Like churn rate, ARR is most applicable to subscription-based businesses since they have predictable and recurring revenue from their subscribing customers.
Without a consistent flow of income, these types of businesses would cease to exist. So, it’s worthwhile for businesses to monitor their ARR over time to ensure they can continue generating consistent revenue to support operations.
Plus, investors are often interested in ARR as a valuation metric for the business, whereas MRR is more representative of the day-to-day operations of the company.
7. Inventory Turnover Rate
Inventory Turnover Rate Formula: COGS / average value of inventory
Another metric that is pertinent to leadership is inventory turnover rate, or the rate at which the company turns over its inventory during a given period of time as related to its COGS. This is a type of efficiency ratio that helps a business, particularly one in retail or e-commerce, measure how effectively it uses its assets.
In general, a low inventory turnover ratio can signal weak sales or excess inventory. A high ratio indicates strong sales, but it can also mean that the company’s ordering and inventory stocking isn’t sufficient enough to meet customer demand.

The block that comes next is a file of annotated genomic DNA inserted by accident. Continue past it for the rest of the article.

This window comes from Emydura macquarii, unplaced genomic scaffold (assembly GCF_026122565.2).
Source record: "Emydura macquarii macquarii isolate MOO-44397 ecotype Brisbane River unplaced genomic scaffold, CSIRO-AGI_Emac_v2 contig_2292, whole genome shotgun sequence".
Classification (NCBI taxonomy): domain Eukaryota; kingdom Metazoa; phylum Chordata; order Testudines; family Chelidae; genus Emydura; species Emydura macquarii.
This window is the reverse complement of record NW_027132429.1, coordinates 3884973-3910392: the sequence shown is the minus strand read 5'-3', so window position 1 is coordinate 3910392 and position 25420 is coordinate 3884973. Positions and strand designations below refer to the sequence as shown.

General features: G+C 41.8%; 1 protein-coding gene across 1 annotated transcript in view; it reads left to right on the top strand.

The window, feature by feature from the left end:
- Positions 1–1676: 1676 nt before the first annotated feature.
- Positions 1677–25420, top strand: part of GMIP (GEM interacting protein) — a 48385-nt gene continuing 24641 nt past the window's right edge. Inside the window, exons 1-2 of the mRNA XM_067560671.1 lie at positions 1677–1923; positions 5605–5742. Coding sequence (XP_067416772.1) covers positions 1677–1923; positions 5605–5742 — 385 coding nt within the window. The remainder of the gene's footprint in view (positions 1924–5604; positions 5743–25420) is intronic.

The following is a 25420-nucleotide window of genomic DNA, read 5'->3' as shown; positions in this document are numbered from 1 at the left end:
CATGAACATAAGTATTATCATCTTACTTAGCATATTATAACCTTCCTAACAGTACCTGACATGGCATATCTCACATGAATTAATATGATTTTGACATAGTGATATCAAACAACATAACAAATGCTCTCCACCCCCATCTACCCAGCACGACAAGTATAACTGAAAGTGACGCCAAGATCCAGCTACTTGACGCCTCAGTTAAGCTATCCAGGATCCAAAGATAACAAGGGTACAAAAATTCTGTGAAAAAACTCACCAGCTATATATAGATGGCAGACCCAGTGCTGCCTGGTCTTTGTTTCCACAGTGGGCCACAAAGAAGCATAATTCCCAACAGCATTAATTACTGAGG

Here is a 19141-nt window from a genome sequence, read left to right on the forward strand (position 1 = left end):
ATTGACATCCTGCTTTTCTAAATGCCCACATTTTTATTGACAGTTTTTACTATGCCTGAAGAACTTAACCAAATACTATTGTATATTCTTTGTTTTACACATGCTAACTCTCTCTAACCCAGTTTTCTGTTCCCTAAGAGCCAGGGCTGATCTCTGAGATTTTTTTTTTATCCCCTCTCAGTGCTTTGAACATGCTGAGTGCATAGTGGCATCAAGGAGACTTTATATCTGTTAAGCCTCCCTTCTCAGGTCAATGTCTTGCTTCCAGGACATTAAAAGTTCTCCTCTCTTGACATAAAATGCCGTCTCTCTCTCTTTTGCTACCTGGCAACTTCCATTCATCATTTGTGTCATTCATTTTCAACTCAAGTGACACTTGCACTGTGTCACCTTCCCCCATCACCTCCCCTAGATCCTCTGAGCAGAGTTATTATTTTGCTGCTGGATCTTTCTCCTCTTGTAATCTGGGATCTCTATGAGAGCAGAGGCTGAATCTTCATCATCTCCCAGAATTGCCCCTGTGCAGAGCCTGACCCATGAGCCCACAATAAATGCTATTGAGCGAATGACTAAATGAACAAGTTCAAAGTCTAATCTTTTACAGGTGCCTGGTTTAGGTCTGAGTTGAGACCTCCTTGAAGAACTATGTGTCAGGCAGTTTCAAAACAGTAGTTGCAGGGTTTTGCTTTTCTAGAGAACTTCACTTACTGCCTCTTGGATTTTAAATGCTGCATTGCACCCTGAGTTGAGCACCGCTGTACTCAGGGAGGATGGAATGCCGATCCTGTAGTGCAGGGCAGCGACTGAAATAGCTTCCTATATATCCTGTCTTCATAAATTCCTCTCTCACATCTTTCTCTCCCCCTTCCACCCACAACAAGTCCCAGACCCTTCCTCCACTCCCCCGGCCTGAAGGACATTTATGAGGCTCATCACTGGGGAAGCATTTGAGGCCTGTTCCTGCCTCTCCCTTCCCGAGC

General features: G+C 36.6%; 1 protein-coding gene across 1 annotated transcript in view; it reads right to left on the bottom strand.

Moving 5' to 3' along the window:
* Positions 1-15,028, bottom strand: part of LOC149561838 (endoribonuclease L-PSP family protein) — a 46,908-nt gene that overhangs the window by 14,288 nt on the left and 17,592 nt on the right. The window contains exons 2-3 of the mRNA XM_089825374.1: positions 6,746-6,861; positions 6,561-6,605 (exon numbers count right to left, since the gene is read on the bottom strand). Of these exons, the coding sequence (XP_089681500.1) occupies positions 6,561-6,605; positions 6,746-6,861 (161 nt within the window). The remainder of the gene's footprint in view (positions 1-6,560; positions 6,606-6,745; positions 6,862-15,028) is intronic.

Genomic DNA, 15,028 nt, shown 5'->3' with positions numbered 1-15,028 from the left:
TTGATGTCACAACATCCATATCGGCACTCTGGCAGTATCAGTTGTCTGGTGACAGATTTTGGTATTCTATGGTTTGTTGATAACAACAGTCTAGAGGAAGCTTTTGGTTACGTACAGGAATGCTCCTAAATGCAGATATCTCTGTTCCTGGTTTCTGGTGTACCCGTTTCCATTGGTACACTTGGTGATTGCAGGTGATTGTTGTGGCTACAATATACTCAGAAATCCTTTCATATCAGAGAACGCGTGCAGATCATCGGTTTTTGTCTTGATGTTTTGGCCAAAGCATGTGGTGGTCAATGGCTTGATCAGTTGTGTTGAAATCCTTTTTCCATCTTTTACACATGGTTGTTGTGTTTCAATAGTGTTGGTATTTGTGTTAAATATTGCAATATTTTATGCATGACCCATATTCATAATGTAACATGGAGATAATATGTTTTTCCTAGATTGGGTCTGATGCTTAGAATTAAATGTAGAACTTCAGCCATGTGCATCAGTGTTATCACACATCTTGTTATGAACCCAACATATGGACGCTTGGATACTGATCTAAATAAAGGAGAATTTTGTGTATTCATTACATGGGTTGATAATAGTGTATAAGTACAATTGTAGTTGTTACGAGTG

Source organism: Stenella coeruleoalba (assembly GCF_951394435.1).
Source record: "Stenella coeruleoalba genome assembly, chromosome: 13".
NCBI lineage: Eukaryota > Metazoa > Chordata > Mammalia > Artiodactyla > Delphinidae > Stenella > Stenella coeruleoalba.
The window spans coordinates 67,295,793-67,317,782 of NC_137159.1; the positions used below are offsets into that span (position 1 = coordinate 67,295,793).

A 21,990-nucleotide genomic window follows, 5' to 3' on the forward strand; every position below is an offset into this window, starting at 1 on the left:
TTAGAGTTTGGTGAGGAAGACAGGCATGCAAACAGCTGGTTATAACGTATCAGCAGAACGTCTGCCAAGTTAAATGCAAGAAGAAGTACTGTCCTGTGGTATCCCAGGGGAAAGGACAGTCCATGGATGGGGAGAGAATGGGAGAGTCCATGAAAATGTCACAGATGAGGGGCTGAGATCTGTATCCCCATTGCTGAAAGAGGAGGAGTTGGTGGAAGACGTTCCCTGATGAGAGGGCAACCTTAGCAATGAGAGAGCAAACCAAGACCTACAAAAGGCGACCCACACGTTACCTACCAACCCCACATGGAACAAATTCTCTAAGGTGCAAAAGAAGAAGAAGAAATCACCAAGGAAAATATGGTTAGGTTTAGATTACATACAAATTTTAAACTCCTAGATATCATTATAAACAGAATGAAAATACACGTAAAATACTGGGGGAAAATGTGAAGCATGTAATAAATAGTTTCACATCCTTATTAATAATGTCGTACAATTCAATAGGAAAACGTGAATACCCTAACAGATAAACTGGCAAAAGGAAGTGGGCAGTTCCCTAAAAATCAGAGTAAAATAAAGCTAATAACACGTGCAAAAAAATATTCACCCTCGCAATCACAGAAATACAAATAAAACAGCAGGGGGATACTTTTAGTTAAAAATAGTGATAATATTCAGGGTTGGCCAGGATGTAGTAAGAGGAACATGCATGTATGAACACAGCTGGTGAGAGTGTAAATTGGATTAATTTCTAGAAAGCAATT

Other factors like seasonality and changing costs can distort the ratio, though it’s still an important metric for retailers to track in order to make informed decisions related to promotional activities, pricing, ordering, warehouse practices, and more.
8. Burn Rate
Burn Rate Formula: Cash payments – cash collections
Lastly, your cash burn rate is a metric that will reflect whether the business is outspending the cash on hand. Burn rate can be a valuable measurement when you’re determining your cash runway, or the number of months you have until your cash is completely depleted.
Essentially, figuring out your burn rate relies on a simple calculation that shows how much money you are spending each month, and is defined by the negative free cash flow generated during a given period.
If your burn rate is positive, that means you are spending in excess of your revenue for the given period, and a negative rate means you’re profitable and retaining a portion of the cash you received.
For instance, if your burn rate for the month is -$2,000, that means you actually saved money during the month and spent $2,000 less than you received.
Track Your Operational Metrics and KPIs like a Pro with Finmark
By tracking your operational metrics and KPIs, you will have a better handle on your business’s performance, and quickly gather the insights you need to make informed decisions.
The specific operational metrics and KPIs you measure and track will vary depending on your specific industry and strategic goals. Plus, you may add or subtract metrics from your reporting over time as they become more or less relevant to your business.
If you use a powerful and intuitive financial planning platform like Finmark from BILL, you can seamlessly track more than 100 different metrics all in one location. By searching through our wide selection of out-of-the-box metrics, you can find easily the KPIs that best fit your business.
Try Finmark for free to see how we can transform your performance-tracking experience.
This content is presented “as is,” and is not intended to provide tax, legal or financial advice. Please consult your advisor with any questions.